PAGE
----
Germinating the seeds
Getting started -- Plant your seeds when you receive them for best results. Use several small pots or cups with drainage holes, about 2-4 inches (5-10 cm) tall.
A typical soil mix is 3 parts potting soil to 2 parts perlite. An alternate mix is equal parts of coir fiber (or peat moss) and perlite. Don't add lime to the mix, because the plant prefers slightly acid soil.
The seeds are small, so work in a well-lit area. Sprinkle several seeds evenly across the surface of each pot. An easy way to pick up the seeds is by breathing on your finger tip to lightly moisten it, then dabbing the seeds with it. Don't sow them too densely, because the germination rate is high.
After sprinkling them on the soil surface, sprinkle a thin layer of long-fiber sphagnum moss (not ground peat moss). This helps retain moisture around the seeds while allowing light to reach them, which aids germination. This photo shows how much moss to use. If you don't have sphagnum moss, sprinkle a bit of your soil mix around the surface.
Add water until the soil is evenly moist, but not soggy. Until the seeds sprout, ensure that the soil surface never dries out. An easy way to maintain high humidity by enclosing the pots in a plastic container or bag. Leave it open a crack to let in fresh air. Once or twice a day, you may need to drip a few drops of water on the surface to keep it moist.
The seeds germinate well between about 65-80 degrees F (18-27°C). I don't have experience germinating them outside this temperature range. I recommend placing a minimum/maximum thermometer near the pots.
Light helps the seeds germinate, so place the containers in a bright spot out of direct sun. A fluorescent or LED bulb kept 4 inches (10 cm) above them provides the right amount of light. Keep the light on at least 12 hours per day.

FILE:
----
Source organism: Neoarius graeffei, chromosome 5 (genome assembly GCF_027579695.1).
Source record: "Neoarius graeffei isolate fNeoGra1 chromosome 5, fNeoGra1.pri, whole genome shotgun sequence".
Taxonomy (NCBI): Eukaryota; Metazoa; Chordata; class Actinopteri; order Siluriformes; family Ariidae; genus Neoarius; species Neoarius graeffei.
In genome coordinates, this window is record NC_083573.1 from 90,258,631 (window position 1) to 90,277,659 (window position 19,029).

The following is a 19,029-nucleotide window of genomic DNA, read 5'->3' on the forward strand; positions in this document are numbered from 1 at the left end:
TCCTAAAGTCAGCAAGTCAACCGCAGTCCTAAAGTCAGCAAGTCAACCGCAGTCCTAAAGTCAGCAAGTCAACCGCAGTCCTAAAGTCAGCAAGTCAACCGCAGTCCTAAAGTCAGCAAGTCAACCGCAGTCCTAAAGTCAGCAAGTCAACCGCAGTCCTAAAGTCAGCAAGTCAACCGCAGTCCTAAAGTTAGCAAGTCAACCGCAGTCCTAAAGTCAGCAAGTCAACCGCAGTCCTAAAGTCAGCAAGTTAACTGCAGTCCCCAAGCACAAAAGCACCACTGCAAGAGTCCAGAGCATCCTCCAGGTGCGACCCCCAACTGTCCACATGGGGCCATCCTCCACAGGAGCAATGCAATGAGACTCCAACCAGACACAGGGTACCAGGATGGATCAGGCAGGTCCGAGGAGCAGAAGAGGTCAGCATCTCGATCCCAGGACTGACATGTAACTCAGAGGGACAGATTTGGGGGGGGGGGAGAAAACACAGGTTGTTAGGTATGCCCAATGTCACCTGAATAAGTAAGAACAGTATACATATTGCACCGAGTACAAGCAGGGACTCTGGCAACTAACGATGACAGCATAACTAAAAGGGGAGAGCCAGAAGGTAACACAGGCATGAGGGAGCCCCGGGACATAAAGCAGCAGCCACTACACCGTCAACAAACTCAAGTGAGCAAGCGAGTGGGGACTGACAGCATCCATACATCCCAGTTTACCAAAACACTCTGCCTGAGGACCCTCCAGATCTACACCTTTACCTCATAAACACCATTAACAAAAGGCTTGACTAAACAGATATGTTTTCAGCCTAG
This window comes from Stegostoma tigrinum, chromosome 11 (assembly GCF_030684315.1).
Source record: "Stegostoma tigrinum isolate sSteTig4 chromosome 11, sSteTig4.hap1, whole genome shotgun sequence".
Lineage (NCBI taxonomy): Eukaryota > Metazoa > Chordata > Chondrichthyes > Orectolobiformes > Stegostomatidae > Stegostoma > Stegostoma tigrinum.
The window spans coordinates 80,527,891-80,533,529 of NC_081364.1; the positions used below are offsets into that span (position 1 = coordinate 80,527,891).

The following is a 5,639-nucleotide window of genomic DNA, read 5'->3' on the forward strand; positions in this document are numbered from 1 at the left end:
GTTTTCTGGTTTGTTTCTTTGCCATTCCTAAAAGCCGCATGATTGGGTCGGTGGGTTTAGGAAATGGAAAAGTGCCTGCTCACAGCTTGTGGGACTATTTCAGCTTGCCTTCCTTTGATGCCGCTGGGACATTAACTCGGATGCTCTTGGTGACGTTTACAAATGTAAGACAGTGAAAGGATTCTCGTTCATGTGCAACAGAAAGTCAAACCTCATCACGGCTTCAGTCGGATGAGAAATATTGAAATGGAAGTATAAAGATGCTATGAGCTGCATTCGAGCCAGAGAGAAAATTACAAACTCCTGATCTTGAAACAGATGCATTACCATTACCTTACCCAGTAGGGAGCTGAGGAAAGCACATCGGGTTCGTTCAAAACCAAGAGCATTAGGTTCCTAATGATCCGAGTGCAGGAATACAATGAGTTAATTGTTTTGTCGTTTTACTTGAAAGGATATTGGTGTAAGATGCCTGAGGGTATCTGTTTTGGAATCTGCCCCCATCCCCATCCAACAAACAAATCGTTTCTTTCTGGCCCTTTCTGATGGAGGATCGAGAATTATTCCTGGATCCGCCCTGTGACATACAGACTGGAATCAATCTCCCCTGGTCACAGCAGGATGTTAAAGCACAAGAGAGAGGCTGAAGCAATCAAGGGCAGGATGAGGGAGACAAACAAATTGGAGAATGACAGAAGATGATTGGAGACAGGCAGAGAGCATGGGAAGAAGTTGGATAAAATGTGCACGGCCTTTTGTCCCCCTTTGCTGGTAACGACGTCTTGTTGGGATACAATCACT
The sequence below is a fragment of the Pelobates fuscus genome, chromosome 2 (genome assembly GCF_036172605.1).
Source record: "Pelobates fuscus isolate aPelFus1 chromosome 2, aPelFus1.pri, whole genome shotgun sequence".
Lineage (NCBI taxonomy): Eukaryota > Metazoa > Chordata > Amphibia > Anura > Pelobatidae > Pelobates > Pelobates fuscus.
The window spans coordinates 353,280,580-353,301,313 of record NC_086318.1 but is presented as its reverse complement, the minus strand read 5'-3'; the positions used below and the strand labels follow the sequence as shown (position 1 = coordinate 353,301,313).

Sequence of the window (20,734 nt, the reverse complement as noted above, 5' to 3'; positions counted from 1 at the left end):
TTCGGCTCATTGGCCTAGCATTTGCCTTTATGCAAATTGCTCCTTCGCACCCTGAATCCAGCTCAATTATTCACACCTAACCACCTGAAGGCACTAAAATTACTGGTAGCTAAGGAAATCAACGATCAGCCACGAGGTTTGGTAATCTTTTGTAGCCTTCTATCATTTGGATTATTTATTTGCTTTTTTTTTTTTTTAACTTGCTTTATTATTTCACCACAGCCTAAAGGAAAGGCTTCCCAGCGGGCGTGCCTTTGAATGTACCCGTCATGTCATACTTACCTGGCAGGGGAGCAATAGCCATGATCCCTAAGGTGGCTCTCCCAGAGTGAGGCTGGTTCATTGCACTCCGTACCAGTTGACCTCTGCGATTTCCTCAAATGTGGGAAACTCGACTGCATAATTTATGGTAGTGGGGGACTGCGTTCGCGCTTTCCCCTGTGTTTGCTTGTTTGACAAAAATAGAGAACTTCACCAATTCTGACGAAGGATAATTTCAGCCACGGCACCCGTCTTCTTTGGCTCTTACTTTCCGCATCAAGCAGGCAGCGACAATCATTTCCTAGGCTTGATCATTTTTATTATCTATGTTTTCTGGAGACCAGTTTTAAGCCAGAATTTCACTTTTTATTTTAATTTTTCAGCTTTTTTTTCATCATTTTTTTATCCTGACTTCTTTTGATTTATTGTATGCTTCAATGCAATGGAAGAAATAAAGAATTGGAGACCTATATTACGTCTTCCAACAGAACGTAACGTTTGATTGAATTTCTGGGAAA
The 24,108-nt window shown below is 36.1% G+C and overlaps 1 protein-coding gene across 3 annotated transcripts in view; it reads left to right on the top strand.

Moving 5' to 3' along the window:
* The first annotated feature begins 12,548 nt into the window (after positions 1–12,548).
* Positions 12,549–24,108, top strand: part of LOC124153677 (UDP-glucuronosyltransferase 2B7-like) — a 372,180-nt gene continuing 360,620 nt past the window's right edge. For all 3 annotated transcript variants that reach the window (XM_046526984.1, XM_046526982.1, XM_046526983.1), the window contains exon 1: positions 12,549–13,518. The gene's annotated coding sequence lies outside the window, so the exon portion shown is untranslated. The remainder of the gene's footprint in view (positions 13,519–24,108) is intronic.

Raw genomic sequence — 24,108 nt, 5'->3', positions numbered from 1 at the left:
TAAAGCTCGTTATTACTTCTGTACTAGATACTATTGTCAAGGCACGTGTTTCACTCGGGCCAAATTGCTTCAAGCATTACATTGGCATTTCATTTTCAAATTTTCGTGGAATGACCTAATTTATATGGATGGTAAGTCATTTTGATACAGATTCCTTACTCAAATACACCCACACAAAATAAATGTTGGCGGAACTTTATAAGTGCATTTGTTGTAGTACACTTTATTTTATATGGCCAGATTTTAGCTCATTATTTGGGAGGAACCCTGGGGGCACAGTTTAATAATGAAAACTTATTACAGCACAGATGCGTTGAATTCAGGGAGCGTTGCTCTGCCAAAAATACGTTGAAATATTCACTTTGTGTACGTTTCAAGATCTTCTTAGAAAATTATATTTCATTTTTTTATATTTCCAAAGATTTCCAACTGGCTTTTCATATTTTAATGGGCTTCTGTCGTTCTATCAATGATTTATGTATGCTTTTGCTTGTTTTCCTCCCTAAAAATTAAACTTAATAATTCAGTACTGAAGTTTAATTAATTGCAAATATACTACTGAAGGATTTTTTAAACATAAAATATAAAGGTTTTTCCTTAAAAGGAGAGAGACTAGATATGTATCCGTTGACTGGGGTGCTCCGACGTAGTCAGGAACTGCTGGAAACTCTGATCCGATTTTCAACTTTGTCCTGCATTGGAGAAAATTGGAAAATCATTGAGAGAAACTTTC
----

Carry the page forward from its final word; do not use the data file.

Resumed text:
The seeds should start sprouting within 4-6 weeks. Continue dripping water on the soil surface after they sprout, since young seedlings have a small root system. Increase the air ventilation slightly after they sprout to prevent rot.
When the seedlings are 1-2 months old, you may carefully dig them up and transplant them, or cut away any slower ones, leaving 1 strong seedling in each pot.
Fertilizing -- For the first 1-2 months, feed weekly with a very dilute (1/8th strength) liquid fertilizer. Hydroponic fertilizer works the best for this, because it is easily absorbed and contains all essential nutrients. After 2 months, you may switch to a slow-release, granular fertilizer and feed every 2 months.
Watering -- Once the seedlings are 4 weeks old, you may stop keeping the soil surface moist at all times. Aim to keep the rest of the soil evenly moist (but not soggy).
Lighting -- The plant likes filtered sun or bright shade + morning sun. Protect it from strong afternoon sun.
Transplanting -- When the seedlings are 2 months old, repot to a 1 quart (1 liter) container. Water the soil before repotting, to keep the soil ball from breaking apart, which can damage the roots.
Climate -- It grows well for me in warm indoor conditions with a drop in temperature at night, similar to intermediate-temperature orchids. I haven't tried it in cooler conditions. I presume it will be unhappy below 55 degrees F (13°C), although its tuber could probably survive a light frost. Over about 50% humidity seems to be best.
If you have any questions or problems, please contact me.
Have fun growing them!
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